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Seeing the Invisible

The past is buried, and some say it should stay that way. Not archaeologists, though - they want just the opposite. But how do you know where exactly are the remains of the world long gone - so that you don't dig just everywhere and hope to get lucky?

This is the church of St. Andrew in Zgornji (Upper) Kašelj east of Ljubljana. A late Gothic church with extensive Baroque renovations was built between 1511 and 1520, just after a devastating earthquake that ravaged most of the territory of Slovenia, and crop failures and famine that followed.

The church is nothing special, save a couple of really old stones built into the façade - some Roman spolia and a gravestone inscription.

Roman gravestone in the wall of the church, by Wikipedia user Doreno.

Well, as it happens there is a Roman archaeological site in the vicinity of the church. We know that a villa rustica stood once here, and there was a small port on the banks of Ljubljanica river. A couple of chance finds - mainly pottery shards and tegulae in addition to the gravestone and other stone monuments - were discovered in the fields around the church.

Where exactly the villa is, we don't know.

Kite aerial photo of the church and the field that maybe hides a treasure ...

The field was ploughed many times over since the Romans, so nothing visible remains; even on the LIDAR the ground is perfectly flat.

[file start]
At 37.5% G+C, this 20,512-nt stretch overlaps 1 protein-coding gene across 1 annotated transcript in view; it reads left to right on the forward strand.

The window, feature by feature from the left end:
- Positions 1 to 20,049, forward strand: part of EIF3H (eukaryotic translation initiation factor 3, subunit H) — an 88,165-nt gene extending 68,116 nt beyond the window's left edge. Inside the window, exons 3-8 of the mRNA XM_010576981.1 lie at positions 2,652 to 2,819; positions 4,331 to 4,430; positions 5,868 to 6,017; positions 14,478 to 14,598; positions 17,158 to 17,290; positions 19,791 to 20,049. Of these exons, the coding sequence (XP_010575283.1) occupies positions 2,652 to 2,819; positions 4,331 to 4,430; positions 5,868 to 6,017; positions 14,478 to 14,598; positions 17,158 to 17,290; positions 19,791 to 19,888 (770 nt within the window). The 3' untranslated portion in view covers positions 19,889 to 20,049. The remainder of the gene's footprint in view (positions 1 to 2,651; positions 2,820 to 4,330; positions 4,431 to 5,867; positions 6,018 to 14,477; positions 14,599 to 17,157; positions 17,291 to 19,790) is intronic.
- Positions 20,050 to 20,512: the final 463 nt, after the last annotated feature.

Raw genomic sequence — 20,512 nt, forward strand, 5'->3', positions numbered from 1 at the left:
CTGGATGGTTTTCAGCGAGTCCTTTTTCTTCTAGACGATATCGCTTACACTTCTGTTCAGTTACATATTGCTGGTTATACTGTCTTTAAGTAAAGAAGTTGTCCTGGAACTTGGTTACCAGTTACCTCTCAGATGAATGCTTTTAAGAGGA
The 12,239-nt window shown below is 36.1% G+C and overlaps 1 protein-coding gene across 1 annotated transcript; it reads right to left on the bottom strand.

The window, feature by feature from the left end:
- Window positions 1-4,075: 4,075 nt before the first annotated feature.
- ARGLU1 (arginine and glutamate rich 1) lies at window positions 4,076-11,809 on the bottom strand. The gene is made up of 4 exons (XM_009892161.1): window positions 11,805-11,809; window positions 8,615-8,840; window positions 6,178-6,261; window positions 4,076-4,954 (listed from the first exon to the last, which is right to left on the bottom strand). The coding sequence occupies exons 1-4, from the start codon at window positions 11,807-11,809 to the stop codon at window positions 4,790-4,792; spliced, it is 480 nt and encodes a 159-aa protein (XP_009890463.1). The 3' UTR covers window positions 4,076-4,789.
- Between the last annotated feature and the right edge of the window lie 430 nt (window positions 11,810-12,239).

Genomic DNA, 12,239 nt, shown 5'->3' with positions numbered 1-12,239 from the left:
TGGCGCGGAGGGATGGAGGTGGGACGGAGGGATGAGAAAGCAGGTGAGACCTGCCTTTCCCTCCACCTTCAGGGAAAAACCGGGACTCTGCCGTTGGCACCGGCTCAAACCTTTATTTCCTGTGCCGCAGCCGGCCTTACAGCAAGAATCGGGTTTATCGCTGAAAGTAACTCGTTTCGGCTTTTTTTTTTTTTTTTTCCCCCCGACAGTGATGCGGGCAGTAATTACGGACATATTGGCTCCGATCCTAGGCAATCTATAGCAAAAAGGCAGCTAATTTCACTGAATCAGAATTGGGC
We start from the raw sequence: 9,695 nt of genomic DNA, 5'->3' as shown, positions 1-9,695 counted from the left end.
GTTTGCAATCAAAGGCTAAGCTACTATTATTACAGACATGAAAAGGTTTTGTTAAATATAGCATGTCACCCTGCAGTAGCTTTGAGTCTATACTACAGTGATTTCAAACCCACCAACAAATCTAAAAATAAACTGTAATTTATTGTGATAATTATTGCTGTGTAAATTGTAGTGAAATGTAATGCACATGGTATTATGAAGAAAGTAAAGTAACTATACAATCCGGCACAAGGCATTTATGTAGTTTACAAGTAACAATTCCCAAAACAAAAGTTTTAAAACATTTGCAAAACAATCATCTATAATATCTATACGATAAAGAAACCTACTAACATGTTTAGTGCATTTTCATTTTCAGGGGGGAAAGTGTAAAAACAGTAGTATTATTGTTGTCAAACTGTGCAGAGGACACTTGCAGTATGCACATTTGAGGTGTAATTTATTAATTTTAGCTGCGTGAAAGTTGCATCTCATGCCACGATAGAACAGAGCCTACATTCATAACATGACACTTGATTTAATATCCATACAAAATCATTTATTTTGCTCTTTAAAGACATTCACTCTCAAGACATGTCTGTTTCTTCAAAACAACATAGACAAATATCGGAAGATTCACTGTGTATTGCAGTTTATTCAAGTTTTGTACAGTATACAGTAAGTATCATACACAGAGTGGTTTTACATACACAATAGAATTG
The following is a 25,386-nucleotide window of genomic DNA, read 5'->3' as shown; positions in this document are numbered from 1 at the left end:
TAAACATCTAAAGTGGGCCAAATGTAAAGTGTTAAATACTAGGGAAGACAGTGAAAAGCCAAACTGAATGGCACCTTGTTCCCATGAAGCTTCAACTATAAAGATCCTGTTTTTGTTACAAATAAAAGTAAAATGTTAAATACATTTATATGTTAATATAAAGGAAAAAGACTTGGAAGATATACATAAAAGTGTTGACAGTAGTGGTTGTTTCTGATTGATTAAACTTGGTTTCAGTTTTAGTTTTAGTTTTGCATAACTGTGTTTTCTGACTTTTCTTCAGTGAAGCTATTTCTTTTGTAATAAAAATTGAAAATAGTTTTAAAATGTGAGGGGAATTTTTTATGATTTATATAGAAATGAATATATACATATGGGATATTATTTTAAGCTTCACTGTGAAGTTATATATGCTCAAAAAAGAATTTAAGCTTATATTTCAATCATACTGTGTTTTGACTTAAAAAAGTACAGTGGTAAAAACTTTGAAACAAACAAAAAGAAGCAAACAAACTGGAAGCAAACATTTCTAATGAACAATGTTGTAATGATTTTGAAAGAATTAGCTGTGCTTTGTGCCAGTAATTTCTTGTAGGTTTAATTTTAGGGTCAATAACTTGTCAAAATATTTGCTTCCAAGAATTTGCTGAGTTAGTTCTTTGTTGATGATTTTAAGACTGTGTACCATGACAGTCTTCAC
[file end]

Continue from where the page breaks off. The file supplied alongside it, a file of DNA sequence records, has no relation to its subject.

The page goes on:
But there are other ways to see what is invisible ...

LIDAR view of the area. The church is marked by a red dot. The river terrace is clearly visible; the river below changed course many times since the Romans. The purported villa rustica should be on the field above the river, to the northeast (right) of the church, and the notch in the terrace could be the site of the river port.

Aerial archaeology has made some spectacular discoveries. In times of drought various cropmarks can be seen from the air, and sometimes those correspond to buried foundations of various buildings, ritual places, circuar enclosures and the like.

The principle behind those aerial discoveries is simple: where there is a buried wall, the soil is thinner and the water evaporates faster, so the crops grow somewhat poorly there. Conversely, a bured ditch means deeper soil that retains more moisture, so the plants grow better there. The differences are visible - especially when rainfall is scarce for weeks, in the height of the summer.

However, in 'normal' weather conditions those differences in plant growth are so subtle they are invisible to the naked eye. But differences stll exist - and can be seen using different wavelenghts of light,, not visible, but ultraviolet or infrared.

Plants are good in reflecting infrared light, and healthier plants reflect more of it, so they appear brighter on an infrared photo. This phenomenon is used extesively in estimating crop heath - via NDVI, the normalized difference vegetation index - that it can be used for aerial archaeological purposes too.